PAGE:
In traditional driver-operated vehicles, Liming says, dispatchers must send workers onto the site. Operations at the mine are restricted to the availability of workers and the shifts that each person works. For instance, he adds, “The large vehicle requires two drivers. After automation, it will be driverless and work around the clock.” In this way, Liming explains, “The working site is considered safe, with relatively few personnel.” To enable this, TAGE equips vehicles with the company’s central control unit (CCU) core algorithm module, which analyzes data from the vehicle’s sensors. With the commercial release, the system is being provided as new machines or as retrofits on existing ones.

Wind River’s Gareth Noyes

Wind River’s role is to provide software that enables the capture of a vehicle’s onboard sensor data, in order to detect where that vehicle is located and the orientation of other trucks around it, and to then forward that data wirelessly to a server, as well as enabling the vehicle’s automatic response in real time. Traditionally, Noyes says, Wind River provides its VxWorks solution for safety-critical intelligent devices and systems. The technology is being used, for instance, by the Insight Mars Lander, as well as in medical infusion pumps and imaging systems in the healthcare market, and for manufacturing robots in factories.

The technology companies began working together on the autonomous mining vehicle solution during the second quarter of 2019. TAGE has used VxWorks in the past with positive experiences, Liming reports. “VxWorks works in the master computer of the autonomous vehicle,” he says, by integrating with the vehicle’s CCU. “It provides real-time views, including processing of various sensor information and motion-control components.” The technology was then deployed at the Mongolian mine on 10 vehicles.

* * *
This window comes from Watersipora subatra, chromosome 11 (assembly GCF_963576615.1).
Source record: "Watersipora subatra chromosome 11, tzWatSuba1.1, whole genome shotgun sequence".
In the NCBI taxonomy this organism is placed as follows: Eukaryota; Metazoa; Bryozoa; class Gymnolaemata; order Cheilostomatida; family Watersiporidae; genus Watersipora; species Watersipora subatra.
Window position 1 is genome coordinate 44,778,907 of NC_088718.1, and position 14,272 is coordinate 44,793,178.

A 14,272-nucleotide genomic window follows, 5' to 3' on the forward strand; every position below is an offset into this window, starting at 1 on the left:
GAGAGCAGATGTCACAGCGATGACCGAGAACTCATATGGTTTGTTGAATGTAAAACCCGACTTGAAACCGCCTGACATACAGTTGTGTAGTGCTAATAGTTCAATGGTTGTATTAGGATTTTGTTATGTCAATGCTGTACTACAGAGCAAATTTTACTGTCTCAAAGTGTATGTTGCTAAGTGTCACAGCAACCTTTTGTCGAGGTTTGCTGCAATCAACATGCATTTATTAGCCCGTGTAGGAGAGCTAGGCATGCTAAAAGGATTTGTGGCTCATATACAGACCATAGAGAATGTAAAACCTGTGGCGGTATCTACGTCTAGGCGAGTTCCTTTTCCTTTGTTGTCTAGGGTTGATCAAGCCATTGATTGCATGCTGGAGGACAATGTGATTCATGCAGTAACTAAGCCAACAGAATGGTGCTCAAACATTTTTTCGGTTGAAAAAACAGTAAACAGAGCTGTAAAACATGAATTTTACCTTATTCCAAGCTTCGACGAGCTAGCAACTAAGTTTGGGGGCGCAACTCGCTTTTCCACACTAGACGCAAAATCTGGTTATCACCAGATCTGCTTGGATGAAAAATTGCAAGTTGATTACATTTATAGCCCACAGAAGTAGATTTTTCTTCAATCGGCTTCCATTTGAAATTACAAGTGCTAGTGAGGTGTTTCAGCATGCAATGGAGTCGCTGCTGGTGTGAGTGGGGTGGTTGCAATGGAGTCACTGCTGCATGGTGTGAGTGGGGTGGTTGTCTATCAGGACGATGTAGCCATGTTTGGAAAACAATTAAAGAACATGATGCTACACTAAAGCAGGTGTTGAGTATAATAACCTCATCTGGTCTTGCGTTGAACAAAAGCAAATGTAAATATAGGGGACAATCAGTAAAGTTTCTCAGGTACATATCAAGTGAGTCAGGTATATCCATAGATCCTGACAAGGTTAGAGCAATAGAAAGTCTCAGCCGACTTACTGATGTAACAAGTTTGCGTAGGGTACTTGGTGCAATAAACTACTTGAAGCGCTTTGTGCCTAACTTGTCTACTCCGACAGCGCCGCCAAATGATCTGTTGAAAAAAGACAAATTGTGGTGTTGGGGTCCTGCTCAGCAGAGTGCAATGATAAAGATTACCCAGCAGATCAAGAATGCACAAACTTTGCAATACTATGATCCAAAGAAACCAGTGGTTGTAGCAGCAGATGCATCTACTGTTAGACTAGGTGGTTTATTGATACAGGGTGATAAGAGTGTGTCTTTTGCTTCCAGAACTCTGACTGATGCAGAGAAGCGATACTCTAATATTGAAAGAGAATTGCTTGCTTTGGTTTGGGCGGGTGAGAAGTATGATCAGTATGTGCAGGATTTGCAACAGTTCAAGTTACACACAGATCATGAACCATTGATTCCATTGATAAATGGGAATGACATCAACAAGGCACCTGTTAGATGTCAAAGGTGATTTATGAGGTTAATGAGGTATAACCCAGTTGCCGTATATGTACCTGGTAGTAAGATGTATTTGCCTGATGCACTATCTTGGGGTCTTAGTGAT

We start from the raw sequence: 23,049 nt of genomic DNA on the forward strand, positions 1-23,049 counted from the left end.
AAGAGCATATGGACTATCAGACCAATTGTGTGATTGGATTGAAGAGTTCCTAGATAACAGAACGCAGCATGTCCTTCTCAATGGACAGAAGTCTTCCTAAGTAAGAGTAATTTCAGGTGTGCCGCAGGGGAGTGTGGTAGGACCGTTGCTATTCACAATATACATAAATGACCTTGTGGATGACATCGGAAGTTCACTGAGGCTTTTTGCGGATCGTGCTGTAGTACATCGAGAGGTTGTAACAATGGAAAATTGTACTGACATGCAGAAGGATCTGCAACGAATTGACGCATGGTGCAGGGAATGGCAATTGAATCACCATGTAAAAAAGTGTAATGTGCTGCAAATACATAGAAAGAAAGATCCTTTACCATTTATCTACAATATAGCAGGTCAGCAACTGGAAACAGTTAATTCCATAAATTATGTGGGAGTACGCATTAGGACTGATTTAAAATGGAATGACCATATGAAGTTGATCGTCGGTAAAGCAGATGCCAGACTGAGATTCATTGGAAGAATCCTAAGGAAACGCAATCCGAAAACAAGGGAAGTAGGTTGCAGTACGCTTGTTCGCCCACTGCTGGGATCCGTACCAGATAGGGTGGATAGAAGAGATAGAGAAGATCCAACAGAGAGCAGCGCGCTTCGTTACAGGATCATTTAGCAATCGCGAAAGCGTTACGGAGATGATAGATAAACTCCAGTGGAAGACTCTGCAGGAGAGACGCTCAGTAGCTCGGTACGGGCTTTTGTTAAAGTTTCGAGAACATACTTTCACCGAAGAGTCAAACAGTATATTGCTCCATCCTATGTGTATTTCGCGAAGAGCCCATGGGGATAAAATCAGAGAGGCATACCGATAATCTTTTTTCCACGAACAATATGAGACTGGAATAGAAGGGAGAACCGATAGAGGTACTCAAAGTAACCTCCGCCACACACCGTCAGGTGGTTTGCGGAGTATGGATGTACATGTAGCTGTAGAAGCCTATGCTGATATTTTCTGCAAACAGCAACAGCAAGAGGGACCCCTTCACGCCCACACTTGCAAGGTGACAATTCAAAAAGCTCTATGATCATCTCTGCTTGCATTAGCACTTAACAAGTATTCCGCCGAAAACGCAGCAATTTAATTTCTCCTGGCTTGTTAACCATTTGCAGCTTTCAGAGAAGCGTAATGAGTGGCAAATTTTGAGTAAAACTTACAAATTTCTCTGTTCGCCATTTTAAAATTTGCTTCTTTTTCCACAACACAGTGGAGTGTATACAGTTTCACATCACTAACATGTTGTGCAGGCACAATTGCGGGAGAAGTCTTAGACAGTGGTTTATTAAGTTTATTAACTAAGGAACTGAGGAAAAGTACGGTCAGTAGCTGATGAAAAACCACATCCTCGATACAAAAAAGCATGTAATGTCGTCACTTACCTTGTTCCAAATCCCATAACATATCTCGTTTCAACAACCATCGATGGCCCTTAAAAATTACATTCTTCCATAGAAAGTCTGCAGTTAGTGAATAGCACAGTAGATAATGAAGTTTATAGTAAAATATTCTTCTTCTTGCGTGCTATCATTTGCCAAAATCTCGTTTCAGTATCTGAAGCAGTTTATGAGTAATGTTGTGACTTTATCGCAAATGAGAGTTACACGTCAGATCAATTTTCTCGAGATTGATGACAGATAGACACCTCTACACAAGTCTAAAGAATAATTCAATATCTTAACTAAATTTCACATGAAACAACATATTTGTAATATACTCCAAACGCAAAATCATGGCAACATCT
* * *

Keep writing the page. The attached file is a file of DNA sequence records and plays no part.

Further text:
TAGE’s Huang Liming

In each vehicle, Wind River provided an NXP i-mxp unit integrated with the CCU. The sensor data being captured by the CCU includes vision from the front end, along with GPS satellite-based location and T-Box V2V data. The onboard software performs prediction, planning and decision functionalities for forward collision warning, automatic emergency braking, lane department warning and blind spot monitoring, among other features. The system can then generate and deliver the vehicle control command via a controller area network (CAN) bus to the truck’s chassis or power train. The vehicle’s data is captured in Wind River’s onboard gateway, which forwards that information via a 5G cellular connection.

Testing has been under way at the mine that generates earth minerals, iron, niobium, manganese, phosphorus and flourite, Liming reports. Mining vehicles, which typically stand 6.8 meters (22.3 feet) tall and have a payload capacity of 150 to 172 tons, leverage the system to travel and conduct operations around the site, using the onboard intelligence in real time, while sending the data to a server via 5G connectivity provided by China Mobile. The mining company can then view the movements of vehicles as they go about their tasks, or manage historical data about a particular vehicle’s movement, along with related productivity in the mining operation.

The solution is adaptable to both large mine trucks and non-rigid wide-body dumpers. TAGE provides the technology for blasthole drill rigs, excavators, bulldozers and other manned auxiliary equipment to enable them to locate the mine’s truck fleets.